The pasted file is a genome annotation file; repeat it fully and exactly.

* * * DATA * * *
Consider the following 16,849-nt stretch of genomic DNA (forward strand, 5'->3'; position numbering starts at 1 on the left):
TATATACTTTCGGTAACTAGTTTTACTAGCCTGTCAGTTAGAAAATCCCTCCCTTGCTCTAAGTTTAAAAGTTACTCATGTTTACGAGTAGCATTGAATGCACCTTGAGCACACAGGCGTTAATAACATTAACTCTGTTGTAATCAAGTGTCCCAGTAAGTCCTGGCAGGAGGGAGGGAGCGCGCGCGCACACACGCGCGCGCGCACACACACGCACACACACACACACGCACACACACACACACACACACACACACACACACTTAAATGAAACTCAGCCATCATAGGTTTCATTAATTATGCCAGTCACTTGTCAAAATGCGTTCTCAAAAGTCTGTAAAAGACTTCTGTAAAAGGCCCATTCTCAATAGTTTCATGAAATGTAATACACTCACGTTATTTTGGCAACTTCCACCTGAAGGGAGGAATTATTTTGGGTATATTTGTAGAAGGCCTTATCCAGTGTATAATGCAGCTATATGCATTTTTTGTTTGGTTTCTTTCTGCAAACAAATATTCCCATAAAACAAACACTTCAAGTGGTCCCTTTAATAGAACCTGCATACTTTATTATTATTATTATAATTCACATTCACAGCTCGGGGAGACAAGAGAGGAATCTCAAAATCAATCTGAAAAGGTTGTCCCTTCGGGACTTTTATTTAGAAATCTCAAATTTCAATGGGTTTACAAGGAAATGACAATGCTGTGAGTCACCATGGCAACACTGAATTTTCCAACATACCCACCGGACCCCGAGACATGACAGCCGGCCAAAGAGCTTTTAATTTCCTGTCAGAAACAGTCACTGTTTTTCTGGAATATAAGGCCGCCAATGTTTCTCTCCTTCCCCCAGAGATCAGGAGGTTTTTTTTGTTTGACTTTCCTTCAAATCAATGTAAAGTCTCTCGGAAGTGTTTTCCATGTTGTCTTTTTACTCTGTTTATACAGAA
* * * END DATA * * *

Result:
Consider the following 16,849-nt stretch of genomic DNA (forward strand, 5'->3'; position numbering starts at 1 on the left):
TATATACTTTCGGTAACTAGTTTTACTAGCCTGTCAGTTAGAAAATCCCTCCCTTGCTCTAAGTTTAAAAGTTACTCATGTTTACGAGTAGCATTGAATGCACCTTGAGCACACAGGCGTTAATAACATTAACTCTGTTGTAATCAAGTGTCCCAGTAAGTCCTGGCAGGAGGGAGGGAGCGCGCGCGCACACACGCGCGCGCGCACACACACGCACACACACACACACGCACACACACACACACACACACACACACACACACTTAAATGAAACTCAGCCATCATAGGTTTCATTAATTATGCCAGTCACTTGTCAAAATGCGTTCTCAAAAGTCTGTAAAAGACTTCTGTAAAAGGCCCATTCTCAATAGTTTCATGAAATGTAATACACTCACGTTATTTTGGCAACTTCCACCTGAAGGGAGGAATTATTTTGGGTATATTTGTAGAAGGCCTTATCCAGTGTATAATGCAGCTATATGCATTTTTTGTTTGGTTTCTTTCTGCAAACAAATATTCCCATAAAACAAACACTTCAAGTGGTCCCTTTAATAGAACCTGCATACTTTATTATTATTATTATAATTCACATTCACAGCTCGGGGAGACAAGAGAGGAATCTCAAAATCAATCTGAAAAGGTTGTCCCTTCGGGACTTTTATTTAGAAATCTCAAATTTCAATGGGTTTACAAGGAAATGACAATGCTGTGAGTCACCATGGCAACACTGAATTTTCCAACATACCCACCGGACCCCGAGACATGACAGCCGGCCAAAGAGCTTTTAATTTCCTGTCAGAAACAGTCACTGTTTTTCTGGAATATAAGGCCGCCAATGTTTCTCTCCTTCCCCCAGAGATCAGGAGGTTTTTTTTGTTTGACTTTCCTTCAAATCAATGTAAAGTCTCTCGGAAGTGTTTTCCATGTTGTCTTTTTACTCTGTTTATACAGAA